Tim modeled his page after sites like the Catholic Gentleman, which focuses on evangelizing to young men, and he incorporated influences of St. Patrick, the patron saint of engineers (the logo Tim designed is a three leaf clover made out of gears), and St. Joseph, patron saint of workers.

The true fruit of Tim’s work is the community that is forming around the site. “Down the road, one thing I’d love to do is to reach out to the members to put on a mini-conference or seminar, to have strong Catholics who also have a presence in engineering and get them to speak,” Tim said, “We would include people in the NH STEM community to reflect and share stories, and build up that unity and bonding.”

Tim’s work in science has taken him from the classroom, where he taught science at a private high school in New Hampshire for over two years, to the manufacturing floor of an automotive parts developer, where he currently works. He is also ready to welcome other changes in his life as he prepares to marry his fiancee Olivia this summer. The two met at UNH in the Catholic Student Organization and will be married at St. Thomas More Parish. A side project that involved youth ministry at Sacred Heart Parish in Lebanon put Tim on the front lines of parish ministry, and though he is no longer doing that work he has taken some valuable lessons he learned into his project to connect and evangelize scientists and engineers.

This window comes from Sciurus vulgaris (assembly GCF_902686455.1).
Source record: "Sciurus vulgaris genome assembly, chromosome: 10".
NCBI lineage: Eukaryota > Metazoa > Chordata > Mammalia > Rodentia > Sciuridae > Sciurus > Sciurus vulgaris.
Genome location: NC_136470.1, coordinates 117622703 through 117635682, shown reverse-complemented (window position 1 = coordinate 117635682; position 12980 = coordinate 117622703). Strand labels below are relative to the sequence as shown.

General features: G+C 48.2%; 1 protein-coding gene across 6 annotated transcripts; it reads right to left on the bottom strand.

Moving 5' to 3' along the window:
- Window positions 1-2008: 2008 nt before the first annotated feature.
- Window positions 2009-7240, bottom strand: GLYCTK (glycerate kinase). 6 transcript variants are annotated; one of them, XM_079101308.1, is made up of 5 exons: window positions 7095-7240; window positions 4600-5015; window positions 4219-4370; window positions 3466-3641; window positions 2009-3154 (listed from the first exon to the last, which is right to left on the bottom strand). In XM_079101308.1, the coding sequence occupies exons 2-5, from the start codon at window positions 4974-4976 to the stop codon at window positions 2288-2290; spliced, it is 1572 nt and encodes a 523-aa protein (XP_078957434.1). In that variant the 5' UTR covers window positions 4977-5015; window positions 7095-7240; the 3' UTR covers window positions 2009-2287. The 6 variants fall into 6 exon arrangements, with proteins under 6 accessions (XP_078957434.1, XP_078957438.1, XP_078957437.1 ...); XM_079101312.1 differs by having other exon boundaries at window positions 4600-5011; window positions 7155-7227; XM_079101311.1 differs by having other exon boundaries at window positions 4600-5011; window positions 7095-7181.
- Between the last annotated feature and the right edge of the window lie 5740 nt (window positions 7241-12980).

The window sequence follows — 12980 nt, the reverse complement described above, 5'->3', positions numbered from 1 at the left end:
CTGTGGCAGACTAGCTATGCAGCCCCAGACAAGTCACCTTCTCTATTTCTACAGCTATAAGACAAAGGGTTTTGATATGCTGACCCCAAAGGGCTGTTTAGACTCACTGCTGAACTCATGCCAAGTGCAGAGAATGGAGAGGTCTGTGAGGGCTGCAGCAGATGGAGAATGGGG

“We really suffer in the education system when we don’t do anything to promote faith and science,” he insists. “I want to see a change culturally where they’re not at odds with one another, but where instead we find ways that they connect.”